Greg Welcomes Flood Protection Cash
· East Yorkshire is set to benefit from over £3 million of investment to help protect against flooding and coastal erosion.
· The funding comes as part of the Government’s plan to protect communities from flooding in 2021-22, and part of a wider record investment into protection from flooding and coastal erosion over the next six years.
· A consultation will also be launched in autumn 2021 looking at how to better protect frequently flooded communities.
118 more homes and businesses in East Yorkshire are to be better protected from flooding and coastal erosion by 2026-27, as part of new plans announced alongside a £5.2 billion investment.
The Flood and Coastal Erosion Investment Plan outlines how this record £5.2 billion of investment over the next six years will be spent, including more than £860 million in 2021-22 on boosting the design and construction of more than 1,000 flooding alleviation schemes.
The funding will help to protect a total of 336,000 properties in England by 2026-2027, including 118 in East Yorkshire, helping to avoid £32 billion in wider economic damages and reducing the national flood risk by up to 11 per cent across the country.
The funding will be accompanied by a consultation in the autumn, where the Government will look at how to better protect frequently flooded communities. The announcement has been welcomed by local MP Sir Greg Knight, who has campaigned for more resources to combat both flooding and coastal erosion, and who says he will continue to do so..
Commenting, Sir Greg said: “Both flooding and coastal erosion can devastate communities, so we must put better protections in place to tackle it.
“Although the latest announcement will improve the situation, more still needs to be done to guard homes, families and our farmland from the devastating impact of flooding.”
Local MPs Join Forces to Tackle Flooded Farmland Issue
Graham Stuart, MP for Beverley and Holderness and East Yorkshire MP Sir Greg Knight have held a virtual meeting with local farmers, representatives from the Environment Agency (EA), East Riding Council (ERYC) and the National Farmers Union (NFU) about coordinating action to address the issue of flooded local farmland.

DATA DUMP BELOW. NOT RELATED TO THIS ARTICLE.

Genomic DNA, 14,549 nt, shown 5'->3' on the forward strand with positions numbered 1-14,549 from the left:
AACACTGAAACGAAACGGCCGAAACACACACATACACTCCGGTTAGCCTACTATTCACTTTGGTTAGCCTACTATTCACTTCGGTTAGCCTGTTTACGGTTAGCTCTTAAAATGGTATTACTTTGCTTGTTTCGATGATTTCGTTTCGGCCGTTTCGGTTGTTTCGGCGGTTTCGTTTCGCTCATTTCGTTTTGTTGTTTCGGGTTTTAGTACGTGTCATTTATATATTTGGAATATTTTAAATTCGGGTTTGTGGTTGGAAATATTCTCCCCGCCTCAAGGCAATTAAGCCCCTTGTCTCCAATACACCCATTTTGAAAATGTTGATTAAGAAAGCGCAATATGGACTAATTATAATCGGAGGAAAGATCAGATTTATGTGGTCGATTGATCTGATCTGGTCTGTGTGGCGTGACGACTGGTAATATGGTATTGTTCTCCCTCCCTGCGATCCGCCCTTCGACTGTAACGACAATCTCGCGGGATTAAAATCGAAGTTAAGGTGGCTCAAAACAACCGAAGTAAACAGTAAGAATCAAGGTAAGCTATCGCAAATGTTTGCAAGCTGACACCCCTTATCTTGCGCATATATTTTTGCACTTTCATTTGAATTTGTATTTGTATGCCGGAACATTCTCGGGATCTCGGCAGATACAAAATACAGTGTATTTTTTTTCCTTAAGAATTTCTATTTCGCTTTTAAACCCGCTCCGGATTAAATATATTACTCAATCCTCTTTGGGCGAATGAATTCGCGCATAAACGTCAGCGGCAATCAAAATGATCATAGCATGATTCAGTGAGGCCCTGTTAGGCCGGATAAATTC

At the meeting, the Environment Agency reported on the River Hull bathymetric Survey, which had highlighted a number of focus areas for further investigation and which will become the subject of bids for Government funding. Farmers welcomed the further opportunity to raise their continuing concerns and individual experiences, and to put questions to the EA.
It was concluded that once a clear proposal is put together, the group will be in a position to make a strong case to various private and public bodies to secure funding. A follow up meeting is planned for September to hear an update from the EA about their assessments, solutions and costings, so that next steps can be confirmed.
Sir Greg said, “Clearly more needs to be done and Graham and I are keen to ensure that a co-ordinated approach is pursued so that all options to reduce flooding locally are properly examined.”
Paul Stockhill, Area Flood and Coastal Risk Manager at the EA, said “We were grateful to have the opportunity to share the findings from our survey of the River Hull. There are some locations we want to look into further, where we can see ‘humps’ in the riverbed. We will conduct further sampling, to establish if these are a result of silt build up, or natural features such as chalk and rock.
John Duggleby, who farms at Beswick, said, “I am very grateful for our two local MPs, Sir Greg Knight and Graham Stuart, being so supportive of our case for procuring extra funds from the Department for Environment, Food and Rural Affairs.
Greg Calls for Action on River Hull
Long before the recent heavy rainfall, Greg, who chairs the River Hull Advisory Board, has successfully campaigned for better local flood defences. He obtained flood defences for Stamford Bridge and was one of the key players in securing the removal of thirteen sunken vessels from the River Hull which were impeding water flow and increasing the risk of localised flooding.
The sunken boats were removed by contractors following plans put in place by Sir Greg’s committee as part of the River Hull Integrated Catchment Strategy (RHICS).
He has held meetings with government ministers and councillors to ensure that the risk of flooding in East Yorkshire is reduced.
Greg says: “Flooding alongside the River Hull represents the second largest flood risk to the wider area, so anything that can be done to reduce this risk is welcome.
He also campaigned for new Government funding to protect the centre of Pocklington from future flooding.
More needs to be done but Greg is already “on the case”.